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Law

January 26, 2006

America's Legal Isolationism

On Thursday's New York Times Op-Ed page, Felix G. Rohatyn, a former US ambassador to France, repeats a basic fallacy of the argument that foreign law should carry weight in American courts. I don't mean to pick on Rohatyn. I agree completely with his aims, and all he's doing is offering the best argument those frightened by American exceptionalism currently have. But that's the problem: The best argument sucks.

Rohatyn uses a prime example of American exceptionalism, our use of the death penalty, to lament America's failure to take the laws of other countries under consideration when interpreting subjective phrases in our constitutional jurisprudence. The example always used in this debate is the definition of "cruel and unusual punishment," refined in accordance with "evolving standards of moral decency." So, for example, when the Supreme Court banned the execution of juveniles in Roper v. Simmons, the justices(well, some of them anyway) grudgingly acknowledged that the laws of other countries might be relevant insofar as they indicated a consensus (that's adopting the language of one of the lawyers; the text of the oral arguments is here), a consensus that couldn't be used to determine what the standards of decency were, but could be used as additional, after-the-fact confirmation of an existing domestic determination. Got that?

That makes no sense. I would love to find a way for the US to incorporate the opinions of European countries into our constitutional law, because, hey, I'd love to live in a country that looks a little more like Europe (OK, a lot more). But if we're not willing to say that foreign law directly counts toward the determination of decency, there's no reason it should have sway in confirming a domestic assessment of decency. The line, as it's currently drawn, is that we won't let the laws of other countries lead us, but we will let them support us. Why? If it doesn't count for leading us, it's because it's our constitution, the protections of which are limited to our citizens and our borders and our actions. Given that circumscribed scope, the actions, beliefs, and laws of other countries just don't matter. If they don't matter when they think we're wrong, they can't matter to support that we're right (e.g., after a domestic determination). This is why Alito gets to say things like:

I don't think it appropriate or useful to look to foreign law in interpreting the provisions of our constitution. I think the framers would be stunned by the idea that the bill of rights is to be interpreted by taking a poll of countries of the world.

Of course they would be. If we accept the limited scope of the constitution vis-à-vis its protections, and we do, we can't insist that its interpretation goes beyond that scope. The constitution is a text intended for the self-rule of a particular body of people, not the world. When we try to suggest otherwise, the internal contradiction in our argument—It counts here! It doesn't count there!—causes things to fall apart. Advocates for giving foreign law a place in the US court system need to devise a compelling constitutional argument to have any chance of making it happen.

Let's get back to Rohatyn. He wants to argue with Alito. By the time he mentions the man, he's already explained that the French are horrified by America's death penalty and that our stance makes it harder for European countries to think us civil and work with us. Fair enough. But the practical concerns of working together aren't an argument that international opinion should count in constitutional interpretation. And Rohatyn can't argue that it is, so instead, after repeating Alito's remarks, he says,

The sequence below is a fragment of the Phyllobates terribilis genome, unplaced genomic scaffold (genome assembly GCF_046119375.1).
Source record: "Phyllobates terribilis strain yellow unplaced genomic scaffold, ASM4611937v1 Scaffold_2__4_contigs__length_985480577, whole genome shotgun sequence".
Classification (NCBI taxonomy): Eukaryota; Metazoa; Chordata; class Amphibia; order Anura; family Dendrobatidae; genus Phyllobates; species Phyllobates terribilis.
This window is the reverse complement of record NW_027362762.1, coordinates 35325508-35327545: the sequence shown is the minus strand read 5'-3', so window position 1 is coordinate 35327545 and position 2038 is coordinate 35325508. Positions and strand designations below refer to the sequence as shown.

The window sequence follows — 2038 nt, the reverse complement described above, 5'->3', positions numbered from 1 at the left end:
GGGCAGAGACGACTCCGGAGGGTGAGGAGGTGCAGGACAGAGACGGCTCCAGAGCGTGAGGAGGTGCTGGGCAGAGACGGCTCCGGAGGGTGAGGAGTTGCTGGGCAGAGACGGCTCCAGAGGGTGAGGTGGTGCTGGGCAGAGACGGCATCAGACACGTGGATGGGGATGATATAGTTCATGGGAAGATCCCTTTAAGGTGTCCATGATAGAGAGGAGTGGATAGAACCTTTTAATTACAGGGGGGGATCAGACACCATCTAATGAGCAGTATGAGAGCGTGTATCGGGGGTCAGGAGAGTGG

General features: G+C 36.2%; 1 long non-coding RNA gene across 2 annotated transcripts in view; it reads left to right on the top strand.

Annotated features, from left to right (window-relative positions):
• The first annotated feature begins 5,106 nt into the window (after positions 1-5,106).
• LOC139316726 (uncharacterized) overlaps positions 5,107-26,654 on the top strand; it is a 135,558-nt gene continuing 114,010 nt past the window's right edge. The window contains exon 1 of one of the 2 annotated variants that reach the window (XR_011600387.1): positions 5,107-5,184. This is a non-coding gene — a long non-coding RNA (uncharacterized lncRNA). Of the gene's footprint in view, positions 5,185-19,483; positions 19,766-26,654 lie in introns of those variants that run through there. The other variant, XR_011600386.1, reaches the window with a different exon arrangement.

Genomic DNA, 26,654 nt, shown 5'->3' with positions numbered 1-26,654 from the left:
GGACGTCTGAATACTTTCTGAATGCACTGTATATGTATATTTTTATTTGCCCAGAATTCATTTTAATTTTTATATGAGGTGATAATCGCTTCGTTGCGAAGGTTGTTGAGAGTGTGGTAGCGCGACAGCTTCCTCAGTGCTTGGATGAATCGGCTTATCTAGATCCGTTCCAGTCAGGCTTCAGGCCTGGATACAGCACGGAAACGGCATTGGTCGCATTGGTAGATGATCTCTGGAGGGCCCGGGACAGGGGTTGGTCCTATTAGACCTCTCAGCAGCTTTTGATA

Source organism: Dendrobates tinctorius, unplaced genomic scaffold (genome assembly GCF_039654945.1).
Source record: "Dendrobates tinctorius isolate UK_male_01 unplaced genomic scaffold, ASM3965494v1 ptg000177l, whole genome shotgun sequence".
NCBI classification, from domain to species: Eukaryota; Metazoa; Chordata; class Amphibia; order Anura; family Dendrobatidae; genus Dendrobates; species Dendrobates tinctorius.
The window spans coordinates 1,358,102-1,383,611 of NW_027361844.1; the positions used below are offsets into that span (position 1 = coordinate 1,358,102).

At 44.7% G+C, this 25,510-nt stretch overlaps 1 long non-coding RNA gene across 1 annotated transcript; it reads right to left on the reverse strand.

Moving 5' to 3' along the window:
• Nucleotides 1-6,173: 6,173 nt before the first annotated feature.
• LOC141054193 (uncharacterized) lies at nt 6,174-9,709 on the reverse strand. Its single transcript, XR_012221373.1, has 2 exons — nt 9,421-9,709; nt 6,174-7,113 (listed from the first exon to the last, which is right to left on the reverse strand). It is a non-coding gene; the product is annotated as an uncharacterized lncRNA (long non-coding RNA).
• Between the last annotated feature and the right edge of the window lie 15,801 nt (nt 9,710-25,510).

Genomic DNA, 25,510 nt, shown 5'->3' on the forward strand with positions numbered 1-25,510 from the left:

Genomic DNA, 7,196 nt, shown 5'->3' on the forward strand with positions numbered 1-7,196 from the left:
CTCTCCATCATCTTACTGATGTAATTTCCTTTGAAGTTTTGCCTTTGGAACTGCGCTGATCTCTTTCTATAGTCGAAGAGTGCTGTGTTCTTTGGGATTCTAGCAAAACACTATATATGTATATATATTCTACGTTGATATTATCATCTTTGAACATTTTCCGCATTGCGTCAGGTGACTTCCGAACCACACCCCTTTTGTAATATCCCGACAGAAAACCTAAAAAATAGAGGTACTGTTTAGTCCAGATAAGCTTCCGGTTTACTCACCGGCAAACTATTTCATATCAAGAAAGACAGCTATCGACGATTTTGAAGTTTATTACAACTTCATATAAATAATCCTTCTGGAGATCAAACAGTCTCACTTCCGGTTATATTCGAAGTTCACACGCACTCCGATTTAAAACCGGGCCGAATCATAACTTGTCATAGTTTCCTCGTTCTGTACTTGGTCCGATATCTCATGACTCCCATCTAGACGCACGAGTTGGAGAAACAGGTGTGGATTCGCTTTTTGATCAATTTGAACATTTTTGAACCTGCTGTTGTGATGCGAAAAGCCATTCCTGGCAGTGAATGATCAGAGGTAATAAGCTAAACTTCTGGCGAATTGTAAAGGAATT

To the contrary, globalization has made it not only "appropriate or useful" but vital to look at foreign laws. It is in our interest to be aware of their impact whether they concern antitrust, food safety or the death penalty. Contempt for the laws of our allies is a major factor in our increasing isolation in the world; our present posture in Iraq reflects that reality.

Yes. I completely agree. Except …
that's not "to the contrary." That doesn't address the strongest argument against using international opinion at all, it just side-steps the issue with an appeal to practicality.

I won't get into Rohatyn's appeal to the Enlightenment as proof that Europe is right, though I do think it peculiar that it never seems to occur to him that the problem with asserting that American exceptionalism is a reason for America to be ashamed, is that we're pretty goddamned proud of American exceptionalism, and the more other countries wag their fingers at us for it, the prouder and more defensive we become. It's not a way to win Americans over; it's a way to push them further away into a more nationalistic cross-armed stance. I disagree with approximately everything American exceptionalism currently stands for, yet even I can see that the simple phrase doesn't count as a critique right now. Too much of the country thinks that when Europe thinks we're being barbaric, that means we're doing something right.

We have to do better on a mechanism for getting international opinion into constitutional interpretation, if that's what we want. Acting horrified by Alito's statements on the matter isn't productive. His actual wording is utterly uncontroversial. He's far too smart to make it otherwise.

—Alexandria Marzano-Lesnevich is a graduate of Harvard Law School. She blogs at theseorangesilences.blogspot.com.







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Comments

- Law
- posted on May 09, 07
John Turner

Euro-pigs are filty, arrogant hypocrites. They keep saying America interferes in their countries, but do not lead by example and stay out of our internal affairs. This just shows me Rohatyn was a bad ambassador.


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